In July 2003, a Barnard delegation comprising four students, two faculty members, and one alumna traveled to Johannesburg, South Africa to take part in a research trip on the physiological and social effects of vanadium poisoning in a small mining town.
Vanadium, a metal element that is extracted from ore, has been making headlines as the cause of death and illness for South African mine workers since the early 1990s. Barnard alumna Marsha Coleman-Adebayo ’74, who was the force behind the trip, helped draw attention to the situation in Brits, South Africa while serving as the U.S. Executive Secretary for the EPA’s Gore-Mbeki Commission. She eventually lost that position after pursuing the politically unpopular issue of vanadium poisoning at a plant operated by an American company. She later took successful legal action against the EPA, helping to inspire the No Fear Act, which protects whistleblowers and was the first civil rights legislation signed into law in the twenty-first century.
It was Associate Dean of Studies Vivian Taylor who put together the support that made this "once in a lifetime adventure" possible for four Barnard students. Once Coleman-Adebayo suggested a trip that would include Barnard students, Taylor was on a mission to turn the idea into reality. She praised Coleman-Adebayo for bringing the issues to her attention and for coordinating the details of the trip. Before speaking to the Barnard alumna, Taylor did not know about vanadium and its toxic effects. "She really made me aware of this [problem]. It is an issue close to her heart," Taylor said.
Each of the students, three of whom were sponsored by the Mellon Mays Undergraduate Fellowship (MMUF) Program and one by the General Electric (GE) Scholars Program, participated in the conference and examined the issue from her own major's discipline. Hayley Holness ‘05 represented foreign studies, Alexandria Wright ‘05 applied a philosophical perspective, Kendra Tappin ‘05 examined historical context and Alexandra Severino ‘05 focused on the chemistry involved. "This is the way environmental issues should be addressed – from a multi-disciplinary perspective," said Coleman-Adebayo.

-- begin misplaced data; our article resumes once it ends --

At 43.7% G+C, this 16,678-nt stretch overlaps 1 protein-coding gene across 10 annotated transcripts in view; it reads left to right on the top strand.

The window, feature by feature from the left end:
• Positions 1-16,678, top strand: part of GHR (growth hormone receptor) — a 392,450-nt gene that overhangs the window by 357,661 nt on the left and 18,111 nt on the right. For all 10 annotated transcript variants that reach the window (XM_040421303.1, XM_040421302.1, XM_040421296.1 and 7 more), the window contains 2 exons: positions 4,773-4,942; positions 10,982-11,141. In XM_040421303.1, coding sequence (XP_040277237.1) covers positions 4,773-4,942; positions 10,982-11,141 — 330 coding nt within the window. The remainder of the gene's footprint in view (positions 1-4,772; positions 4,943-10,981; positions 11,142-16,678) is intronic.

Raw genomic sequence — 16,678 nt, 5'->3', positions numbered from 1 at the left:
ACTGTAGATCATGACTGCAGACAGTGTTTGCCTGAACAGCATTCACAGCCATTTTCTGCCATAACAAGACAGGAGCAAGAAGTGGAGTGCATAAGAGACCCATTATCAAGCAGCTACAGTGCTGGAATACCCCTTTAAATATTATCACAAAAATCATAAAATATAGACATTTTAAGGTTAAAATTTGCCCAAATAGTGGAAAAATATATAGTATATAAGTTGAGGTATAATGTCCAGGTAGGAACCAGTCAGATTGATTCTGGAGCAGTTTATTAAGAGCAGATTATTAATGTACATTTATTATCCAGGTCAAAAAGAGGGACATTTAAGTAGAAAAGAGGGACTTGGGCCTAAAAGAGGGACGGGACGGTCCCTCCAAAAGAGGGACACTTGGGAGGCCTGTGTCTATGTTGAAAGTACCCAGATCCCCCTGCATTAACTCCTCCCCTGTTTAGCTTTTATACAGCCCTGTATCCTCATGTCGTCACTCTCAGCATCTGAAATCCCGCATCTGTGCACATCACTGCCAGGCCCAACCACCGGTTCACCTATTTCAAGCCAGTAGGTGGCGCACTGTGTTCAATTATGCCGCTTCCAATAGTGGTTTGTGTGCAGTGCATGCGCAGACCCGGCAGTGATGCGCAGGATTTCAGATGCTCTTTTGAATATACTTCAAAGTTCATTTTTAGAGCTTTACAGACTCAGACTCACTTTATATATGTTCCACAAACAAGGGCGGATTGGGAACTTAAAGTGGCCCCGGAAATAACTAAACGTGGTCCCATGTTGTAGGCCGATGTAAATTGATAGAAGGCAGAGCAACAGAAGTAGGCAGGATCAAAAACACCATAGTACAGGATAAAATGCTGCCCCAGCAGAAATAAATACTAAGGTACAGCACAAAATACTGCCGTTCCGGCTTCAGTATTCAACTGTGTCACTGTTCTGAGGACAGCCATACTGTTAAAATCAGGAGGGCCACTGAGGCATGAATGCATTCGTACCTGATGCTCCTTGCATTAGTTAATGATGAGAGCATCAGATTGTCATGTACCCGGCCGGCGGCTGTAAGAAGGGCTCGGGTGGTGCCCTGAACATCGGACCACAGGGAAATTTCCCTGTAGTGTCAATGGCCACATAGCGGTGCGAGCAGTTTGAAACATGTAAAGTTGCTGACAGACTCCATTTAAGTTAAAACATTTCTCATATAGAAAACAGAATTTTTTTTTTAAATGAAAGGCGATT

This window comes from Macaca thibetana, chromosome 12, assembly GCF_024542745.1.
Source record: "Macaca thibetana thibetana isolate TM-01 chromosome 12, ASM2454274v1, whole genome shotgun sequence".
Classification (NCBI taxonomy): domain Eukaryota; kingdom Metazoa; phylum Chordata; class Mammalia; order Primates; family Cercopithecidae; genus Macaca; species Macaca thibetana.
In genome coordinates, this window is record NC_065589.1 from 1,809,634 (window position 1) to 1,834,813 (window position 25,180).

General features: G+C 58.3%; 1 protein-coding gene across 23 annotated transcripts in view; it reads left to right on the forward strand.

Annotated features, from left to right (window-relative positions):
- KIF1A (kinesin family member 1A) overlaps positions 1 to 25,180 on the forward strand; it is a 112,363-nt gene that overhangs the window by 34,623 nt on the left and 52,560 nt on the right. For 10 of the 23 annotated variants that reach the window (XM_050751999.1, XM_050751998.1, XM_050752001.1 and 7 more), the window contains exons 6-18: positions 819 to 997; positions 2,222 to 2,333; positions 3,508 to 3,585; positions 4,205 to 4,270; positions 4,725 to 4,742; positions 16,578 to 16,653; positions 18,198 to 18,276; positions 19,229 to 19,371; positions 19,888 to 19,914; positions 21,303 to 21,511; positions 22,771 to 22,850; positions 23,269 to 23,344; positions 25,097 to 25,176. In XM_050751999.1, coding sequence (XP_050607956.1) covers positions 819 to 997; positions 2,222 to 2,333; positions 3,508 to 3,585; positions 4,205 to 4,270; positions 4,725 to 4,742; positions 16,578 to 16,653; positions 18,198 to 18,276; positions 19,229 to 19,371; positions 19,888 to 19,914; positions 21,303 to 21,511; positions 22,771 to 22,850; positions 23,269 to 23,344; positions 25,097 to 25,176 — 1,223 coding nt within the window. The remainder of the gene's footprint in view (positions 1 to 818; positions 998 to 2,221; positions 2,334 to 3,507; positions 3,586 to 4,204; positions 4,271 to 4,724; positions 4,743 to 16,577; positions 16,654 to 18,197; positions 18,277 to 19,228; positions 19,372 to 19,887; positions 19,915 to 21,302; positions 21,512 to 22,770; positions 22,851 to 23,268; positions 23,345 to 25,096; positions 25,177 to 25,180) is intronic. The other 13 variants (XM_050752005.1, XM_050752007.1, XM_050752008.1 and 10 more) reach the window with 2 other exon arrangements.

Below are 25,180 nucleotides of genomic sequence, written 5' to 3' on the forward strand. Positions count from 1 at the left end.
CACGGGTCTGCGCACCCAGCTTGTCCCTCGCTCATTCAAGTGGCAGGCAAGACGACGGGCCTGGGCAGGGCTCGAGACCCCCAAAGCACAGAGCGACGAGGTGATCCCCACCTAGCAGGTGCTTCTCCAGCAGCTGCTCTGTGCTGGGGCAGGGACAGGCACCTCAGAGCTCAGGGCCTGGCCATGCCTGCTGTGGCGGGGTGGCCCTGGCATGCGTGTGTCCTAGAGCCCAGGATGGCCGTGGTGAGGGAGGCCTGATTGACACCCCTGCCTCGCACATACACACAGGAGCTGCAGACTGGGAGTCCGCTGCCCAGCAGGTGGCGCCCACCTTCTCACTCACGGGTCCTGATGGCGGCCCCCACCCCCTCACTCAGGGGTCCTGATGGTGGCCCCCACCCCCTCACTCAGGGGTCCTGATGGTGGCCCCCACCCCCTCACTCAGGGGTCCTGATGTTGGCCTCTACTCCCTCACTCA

The students were also accompanied by Barnard Physics Professor Timothy Halpin-Healy and Environmental Science Professor Dianne Dittrick. A screenwriter representing actor Danny Glover (who is producing a film on Coleman-Adebayo’s life) and a South African film crew also took part, documenting the mission.
To prepare for the trip, which they described as "life-changing," students conducted preliminary research on vanadium and composed independent research proposals. The students also needed an introduction to South African culture and climate. At the end of July, it was winter in the region, so they had to pack accordingly – including mittens and malaria pills. The College provided each student with a "Survival Kit" before her departure, which included items such as energy bars, a laminated map of the region and a guide to its three-star sights.
While in South Africa, the group attended a multi-disciplinary conference entitled, "Capacity Building Workshop on Occupational Health and Elimination of Toxic Chemicals Within our Communities: Vanadium," conducted field research, met with families of vanadium victims, and recorded their observations. In addition, students visited Kruger National Park, the Apartheid Museum and the Hector Pieterson Museum, taking full advantage of their time abroad.
Alexandria Wright, the philosophy student, became interested in how the miner's wives had been affected. "Much of the literature excluded the women's role in this situation when their husbands were fired or injured. At the conference I listened out for areas where the women's voices were missing," she said. "In terms of philosophy, whose knowledge was considered valid was the most interesting aspect… I'd like to create a theoretical understanding of that and bring in the women, showing how different voices have been eliminated from the picture."
Following their return, students presented their findings during a campus symposium from August 18 – 22. The group is planning a conference this spring to present their findings, photographs, and film footage to the broader community.
Of all the memorable parts of the trip, students were most influenced by the meetings with victims’ families, inspiring them to bring greater attention to the problem and to respond in concrete ways. In fact, two of the student delegates are interested in starting a fund that will send one miner’s daughter to college, a cost of approximately $400.